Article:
The United Arab List (UAL) party, also known by the Hebrew name Ra’am, has suspended participation in the coalition government of Israeli Prime Minister Naftali Bennett, blaming days of violence at Jerusalem’s flashpoint Al-Aqsa Mosque compound for its decision.
The party, whose supporters are mostly drawn from Palestinian citizens of Israel, a minority who make up about 21 percent of the approximately nine million population, is led by Mansour Abbas and was the first party representing Palestinian citizens to join an Israeli government.
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Bennett took office last June after painstaking efforts to cobble together a coalition government that was able to topple Israel’s longest serving premier Benjamin Netanyahu. He did so by creating a razor-thin majority of 61 seats in the 120-seat Knesset.
But Bennett’s government lost that majority earlier this month when a far-right Knesset member quit over a government decision to authorise the distribution of leavened bread in hospitals during Passover, in line with a recent Supreme Court ruling reversing years of banning the practice.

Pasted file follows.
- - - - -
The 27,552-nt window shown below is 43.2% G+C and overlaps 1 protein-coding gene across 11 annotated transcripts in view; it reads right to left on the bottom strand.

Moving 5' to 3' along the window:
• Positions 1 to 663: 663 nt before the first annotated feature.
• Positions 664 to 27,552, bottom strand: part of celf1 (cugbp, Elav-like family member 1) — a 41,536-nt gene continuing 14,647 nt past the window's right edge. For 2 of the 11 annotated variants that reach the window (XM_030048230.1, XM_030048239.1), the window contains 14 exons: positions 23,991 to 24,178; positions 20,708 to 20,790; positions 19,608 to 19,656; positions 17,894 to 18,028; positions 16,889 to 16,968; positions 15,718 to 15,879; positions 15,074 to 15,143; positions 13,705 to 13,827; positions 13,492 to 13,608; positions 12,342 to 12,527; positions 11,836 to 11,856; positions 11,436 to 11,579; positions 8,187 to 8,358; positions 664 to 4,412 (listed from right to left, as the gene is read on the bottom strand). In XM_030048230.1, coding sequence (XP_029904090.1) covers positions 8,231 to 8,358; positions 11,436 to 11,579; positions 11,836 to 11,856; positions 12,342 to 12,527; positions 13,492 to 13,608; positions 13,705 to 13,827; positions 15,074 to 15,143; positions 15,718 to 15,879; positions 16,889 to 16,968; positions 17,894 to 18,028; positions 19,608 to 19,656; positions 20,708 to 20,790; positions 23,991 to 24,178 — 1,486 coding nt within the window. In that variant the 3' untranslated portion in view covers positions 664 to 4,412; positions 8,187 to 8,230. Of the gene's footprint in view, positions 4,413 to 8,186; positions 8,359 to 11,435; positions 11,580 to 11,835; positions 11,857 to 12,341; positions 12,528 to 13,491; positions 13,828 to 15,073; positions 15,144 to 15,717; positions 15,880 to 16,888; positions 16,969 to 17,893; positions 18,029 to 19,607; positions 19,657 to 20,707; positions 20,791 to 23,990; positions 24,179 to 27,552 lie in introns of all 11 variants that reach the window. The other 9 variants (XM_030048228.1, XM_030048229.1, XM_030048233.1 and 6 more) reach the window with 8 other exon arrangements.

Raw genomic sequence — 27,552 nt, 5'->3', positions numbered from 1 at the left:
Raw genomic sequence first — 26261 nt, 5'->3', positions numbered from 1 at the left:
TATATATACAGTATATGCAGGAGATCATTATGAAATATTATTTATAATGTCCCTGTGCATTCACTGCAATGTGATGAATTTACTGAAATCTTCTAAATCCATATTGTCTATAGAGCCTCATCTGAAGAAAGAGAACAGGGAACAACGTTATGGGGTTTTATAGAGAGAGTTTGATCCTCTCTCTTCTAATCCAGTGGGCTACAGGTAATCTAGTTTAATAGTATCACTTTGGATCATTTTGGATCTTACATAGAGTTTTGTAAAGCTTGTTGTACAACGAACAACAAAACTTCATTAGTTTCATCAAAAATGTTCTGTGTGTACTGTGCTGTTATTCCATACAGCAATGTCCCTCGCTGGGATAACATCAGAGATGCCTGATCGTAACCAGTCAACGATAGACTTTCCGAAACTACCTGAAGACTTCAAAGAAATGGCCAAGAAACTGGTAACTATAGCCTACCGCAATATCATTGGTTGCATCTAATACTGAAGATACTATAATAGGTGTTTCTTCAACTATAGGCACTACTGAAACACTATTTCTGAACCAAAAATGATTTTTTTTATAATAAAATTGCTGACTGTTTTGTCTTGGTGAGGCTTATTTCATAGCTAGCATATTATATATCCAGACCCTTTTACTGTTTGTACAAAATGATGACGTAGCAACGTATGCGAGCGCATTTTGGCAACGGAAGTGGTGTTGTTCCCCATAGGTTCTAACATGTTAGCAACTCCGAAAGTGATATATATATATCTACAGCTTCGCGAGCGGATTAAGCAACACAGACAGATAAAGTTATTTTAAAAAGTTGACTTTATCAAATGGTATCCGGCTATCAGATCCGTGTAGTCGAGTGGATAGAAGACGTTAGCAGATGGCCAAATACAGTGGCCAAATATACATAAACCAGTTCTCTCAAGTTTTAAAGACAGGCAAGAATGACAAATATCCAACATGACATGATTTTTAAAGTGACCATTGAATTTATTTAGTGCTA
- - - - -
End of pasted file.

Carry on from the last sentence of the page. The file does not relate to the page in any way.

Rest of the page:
Bennett’s coalition – a mix of left-wing, hardline Jewish nationalist and religious parties, as well as the UAL – has deep ideological divides and now has only 60 seats in parliament – the same as the opposition.
On Sunday evening, the UAL – which has four seats in Bennett’s coalition – said it was “suspending” its support and freezing its parliamentary activities.
“If the government continues its steps against the people of Jerusalem … we will resign as a bloc,” the UAL said in a statement.
The announcement comes two days after Israeli forces raided Jerusalem’s Al-Aqsa Mosque compound, resulting in at least 150 people being wounded and scores of arrests.
The UAL’s withdrawal from Bennett’s administration will not immediately affect the government, as the Knesset is in recess until May 8.
Israeli daily newspaper Haaretz said the UAL measure was coordinated with Bennett and foreign minister Yair Lapid and was designed to allow UAL supporters to “let off steam”, but avoid actually quitting the ruling coalition.
Some political commentators said the announcement was a symbolic gesture to take pressure off UAL party leaders during the crisis, and the dispute could be resolved by the time parliament reconvenes next month.
The UAL’s Shura Council – an advisory body of religious leaders – is expected to reconvene in two weeks’ time, after the end of the holy month of Ramadan.
Sources say that Bennett will now seek to calm the situation with the UAL, and though his coalition can rule with 60 seats it will have difficulty in passing new legislation.
If another member leaves the government coalition, the Knesset could call to hold a vote of no confidence, which could lead Israel back to the polls for a fifth parliamentary election in four years.